Last weekend, thousands turned out for Umoja Fest, Seattle’s iconic annual celebration of Black love and unity that started over 70 years ago. Taking place in Judkins park Aug. 5–7, the festival featured hundreds of vendors, DJs, live performances, a Children’s Village, arts activities, a football scrimmage, and a parade on Saturday, Aug. 6. The Africatown Heritage Parade started on Cherry Street and moved down to Judkins Park. Marching bands, dance groups, Buffalo Soldiers, and many more took part, with enthusiastic spectators lining the streets to cheer them on.
Check out some scenes of this year’s Umoja Fest and the parade below.
The Emerald’s Watchdragon reporting seeks to increase accountability within our city’s institutions through in-depth investigative journalism.
A year ago today, the Emerald published its first story on a whistleblower complaint filed against the Office of Inspector General (OIG). That complaint contained serious allegations — including warnings from OIG leadership to staff to avoid criticizing the OPA in writing — not only against Inspector General Lisa Judge but also against now-former Deputy Inspector General Amy Tsai and now-former Office of Police Accountability (OPA) Dir. Andrew Myerberg.
Some people believe that housing should be a basic human right. Others prefer that poverty in their city be out of their line of vision. Counter to narratives centered around addiction and mental illness often spun by The Seattle Times’ editorial board, the newspaper recently acknowledged that the cause of our city’s rampant homelessness is a lack of affordable housing. Rather than debating the morality of reasons rooted in compassion, the shamefulness of reasons based on aesthetics, or the virtue of rationale landing somewhere in between, we can build solutions based on the understanding that tackling homelessness will require us to do something about Seattle’s skyrocketing housing costs.
A round-up of news and announcements we don’t want to get lost in the fast-churning news cycle!
curated by Vee Hua 華婷婷
🖋️Letter From the Editor🖋️
Voters in unincorporated areas of King County have two more days to join the participatory budgeting process and help determine how money is invested in their neighborhoods! More monkeypox vaccines are also now available, with the Sexual Health Clinic reopening for vaccination today, with drop-in and appointment-based visits.
On a national level, Kansas voters gave an unexpected victory for abortion rights last week, which serves as evidence that perhaps U.S. voters are not as in line with the Supreme Court’s decision to overturn Roe v. Wade as anti-abortion advocates may have thought.
—Vee Hua 華婷婷, interim managing editor for the South Seattle Emerald
Pongo Poetry Project’s mission is to engage youth in writing poetry to inspire healing and growth. For over 20 years, Pongo has mentored poetry with youth at the Children & Family Justice Center (CFJC), King County’s juvenile detention facility. Many CFJC residents are Youth of Color who have endured traumatic experiences in the form of abuse, neglect, and exposure to violence. These incidents have been caused and exacerbated by community disinvestment, systemic racism, and other forms of institutional oppression. In collaboration with CFJC staff, Pongo poetry writing offers CFJC youth a vehicle for self-discovery and creative expression that inspires recovery and healing. Through this special bimonthly column in partnership with the South Seattle Emerald, Pongo invites readers to bear witness to the pain, resilience, and creative capacity of youth whose voices and perspectives are too often relegated to the periphery. To partner with Pongo in inspiring healing and relief in youth coping with mental and emotional turmoil,register for Speaking Volumes 2022, its fall celebration.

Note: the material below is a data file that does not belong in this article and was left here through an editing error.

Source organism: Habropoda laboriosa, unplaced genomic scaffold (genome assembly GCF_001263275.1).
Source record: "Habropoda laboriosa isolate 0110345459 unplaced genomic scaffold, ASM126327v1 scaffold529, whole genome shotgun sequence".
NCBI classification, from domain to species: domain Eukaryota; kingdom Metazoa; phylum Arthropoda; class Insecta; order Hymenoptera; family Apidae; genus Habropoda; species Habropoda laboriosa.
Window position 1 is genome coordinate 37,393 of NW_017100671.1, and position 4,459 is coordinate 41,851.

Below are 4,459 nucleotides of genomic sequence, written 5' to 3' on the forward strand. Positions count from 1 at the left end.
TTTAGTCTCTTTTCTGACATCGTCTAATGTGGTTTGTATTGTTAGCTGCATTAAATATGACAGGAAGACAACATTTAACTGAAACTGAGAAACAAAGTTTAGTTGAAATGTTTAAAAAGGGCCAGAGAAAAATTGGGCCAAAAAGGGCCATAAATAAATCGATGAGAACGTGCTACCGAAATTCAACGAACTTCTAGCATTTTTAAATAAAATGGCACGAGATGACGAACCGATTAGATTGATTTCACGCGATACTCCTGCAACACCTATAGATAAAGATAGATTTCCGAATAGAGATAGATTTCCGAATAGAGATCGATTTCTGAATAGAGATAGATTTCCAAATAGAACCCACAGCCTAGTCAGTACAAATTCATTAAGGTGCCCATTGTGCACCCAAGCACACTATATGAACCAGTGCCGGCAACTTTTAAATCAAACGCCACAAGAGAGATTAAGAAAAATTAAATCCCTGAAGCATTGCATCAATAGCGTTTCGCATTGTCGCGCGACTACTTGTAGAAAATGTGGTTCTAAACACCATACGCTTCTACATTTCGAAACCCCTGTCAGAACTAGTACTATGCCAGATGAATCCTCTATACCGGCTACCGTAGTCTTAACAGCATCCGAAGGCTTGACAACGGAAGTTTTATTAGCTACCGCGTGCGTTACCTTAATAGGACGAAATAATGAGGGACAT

Where I Come From
by a young person, age 14
I’m from a street where a lot have died for little to nothing
I’m from faith in drugs, guns, and street runnin’.
Last week, Seattle temperatures reached into the 90s, a sweltering indication that the long-awaited summer had arrived. And for many, it was already too much. But, all complaints aside, the increase in temperature can turn dangerous quickly if safety is not kept in mind. Cooling centers throughout the area are designated to protect people from heat-related illnesses, like heat exhaustion and heat stroke. With extreme heat continuing to become common “with more than two weeks of 90 degree (F) days likely each summer,” according to the City of Seattle’s Projected Climate Changes, the need to provide resources to beat the heat is a matter of public health.
Last month, the Washington State Department of Health (DOH) released an updated “Washington Environmental Health Disparities Map” for the state. It calculates the environmental risks for communities throughout the state, in terms of the potential negative impacts to their health.
The fifth annual Refuge Outdoor Festival will be hosted in Tolt MacDonald Park from Friday, Aug. 12, through Sunday, Aug. 14. The festival is hosted by Golden Bricks Events, which also hosts events like Sundaes Outside. Refuge is a camping experience that centers around BIPOC but is open to anyone interested in the outdoors, whether that means people with years of experience mountain biking, or someone who simply enjoys their local park. The event still has tickets available through the Refuge Outdoor Festival website leading up to its opening on Aug. 12.